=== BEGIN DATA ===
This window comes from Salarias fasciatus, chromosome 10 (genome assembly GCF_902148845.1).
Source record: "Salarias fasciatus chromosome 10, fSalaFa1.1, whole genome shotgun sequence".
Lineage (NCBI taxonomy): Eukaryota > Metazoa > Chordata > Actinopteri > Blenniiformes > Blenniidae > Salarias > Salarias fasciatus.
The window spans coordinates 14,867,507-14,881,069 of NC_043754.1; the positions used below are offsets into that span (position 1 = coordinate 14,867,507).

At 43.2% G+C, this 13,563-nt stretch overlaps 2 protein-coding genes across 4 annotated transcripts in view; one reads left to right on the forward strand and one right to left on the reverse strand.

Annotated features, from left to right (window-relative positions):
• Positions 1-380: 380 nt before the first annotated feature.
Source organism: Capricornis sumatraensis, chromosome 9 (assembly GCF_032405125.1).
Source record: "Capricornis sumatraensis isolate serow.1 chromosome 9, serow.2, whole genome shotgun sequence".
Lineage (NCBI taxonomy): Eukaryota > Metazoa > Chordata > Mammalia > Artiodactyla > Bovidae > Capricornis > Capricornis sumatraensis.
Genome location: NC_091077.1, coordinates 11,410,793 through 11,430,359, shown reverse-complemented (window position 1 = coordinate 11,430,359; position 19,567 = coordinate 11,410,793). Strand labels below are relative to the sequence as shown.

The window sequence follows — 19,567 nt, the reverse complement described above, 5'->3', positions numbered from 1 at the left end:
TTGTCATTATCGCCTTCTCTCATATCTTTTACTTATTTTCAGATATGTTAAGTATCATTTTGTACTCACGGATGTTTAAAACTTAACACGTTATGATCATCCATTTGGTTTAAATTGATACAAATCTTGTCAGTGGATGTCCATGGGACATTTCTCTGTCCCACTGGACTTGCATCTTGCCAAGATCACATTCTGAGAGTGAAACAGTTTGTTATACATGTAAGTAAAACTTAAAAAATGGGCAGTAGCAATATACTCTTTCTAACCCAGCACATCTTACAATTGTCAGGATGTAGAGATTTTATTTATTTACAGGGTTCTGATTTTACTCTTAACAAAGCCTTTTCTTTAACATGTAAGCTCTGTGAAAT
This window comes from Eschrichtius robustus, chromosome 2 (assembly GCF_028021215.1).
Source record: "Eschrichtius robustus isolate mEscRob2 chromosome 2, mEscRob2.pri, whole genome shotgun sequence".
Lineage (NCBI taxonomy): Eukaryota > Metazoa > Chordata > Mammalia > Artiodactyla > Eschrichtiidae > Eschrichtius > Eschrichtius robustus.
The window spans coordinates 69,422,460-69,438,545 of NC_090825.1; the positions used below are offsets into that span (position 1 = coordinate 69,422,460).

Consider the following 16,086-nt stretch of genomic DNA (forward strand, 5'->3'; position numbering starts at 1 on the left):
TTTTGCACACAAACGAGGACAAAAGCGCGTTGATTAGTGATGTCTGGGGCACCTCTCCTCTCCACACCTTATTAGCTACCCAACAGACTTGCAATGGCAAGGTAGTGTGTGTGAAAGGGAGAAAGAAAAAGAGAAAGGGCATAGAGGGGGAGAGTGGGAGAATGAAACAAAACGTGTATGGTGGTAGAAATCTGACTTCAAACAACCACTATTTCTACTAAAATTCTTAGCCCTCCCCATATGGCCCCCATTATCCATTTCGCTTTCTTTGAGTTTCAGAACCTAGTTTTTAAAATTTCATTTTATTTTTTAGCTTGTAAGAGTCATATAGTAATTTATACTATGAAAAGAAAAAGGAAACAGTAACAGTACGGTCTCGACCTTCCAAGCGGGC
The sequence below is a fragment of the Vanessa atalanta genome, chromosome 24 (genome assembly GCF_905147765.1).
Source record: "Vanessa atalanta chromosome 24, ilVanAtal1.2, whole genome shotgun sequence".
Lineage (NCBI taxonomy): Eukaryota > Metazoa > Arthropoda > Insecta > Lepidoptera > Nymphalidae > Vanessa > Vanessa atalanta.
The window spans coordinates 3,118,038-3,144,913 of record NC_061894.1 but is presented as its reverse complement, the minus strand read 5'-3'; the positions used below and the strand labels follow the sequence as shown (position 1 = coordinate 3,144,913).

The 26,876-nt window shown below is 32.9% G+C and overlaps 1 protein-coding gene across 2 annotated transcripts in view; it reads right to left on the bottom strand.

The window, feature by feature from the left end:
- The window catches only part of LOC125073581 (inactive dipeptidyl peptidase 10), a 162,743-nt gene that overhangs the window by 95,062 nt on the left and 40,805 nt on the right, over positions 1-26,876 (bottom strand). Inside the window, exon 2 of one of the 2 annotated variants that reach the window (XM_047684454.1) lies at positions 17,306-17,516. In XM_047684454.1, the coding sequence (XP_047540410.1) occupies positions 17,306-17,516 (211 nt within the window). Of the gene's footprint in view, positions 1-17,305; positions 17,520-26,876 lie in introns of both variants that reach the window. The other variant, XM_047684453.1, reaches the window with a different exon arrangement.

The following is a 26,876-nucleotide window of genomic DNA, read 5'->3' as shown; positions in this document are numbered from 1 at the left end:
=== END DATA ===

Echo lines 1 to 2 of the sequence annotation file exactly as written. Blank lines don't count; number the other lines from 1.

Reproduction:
This window comes from Salarias fasciatus, chromosome 10 (genome assembly GCF_902148845.1).
Source record: "Salarias fasciatus chromosome 10, fSalaFa1.1, whole genome shotgun sequence".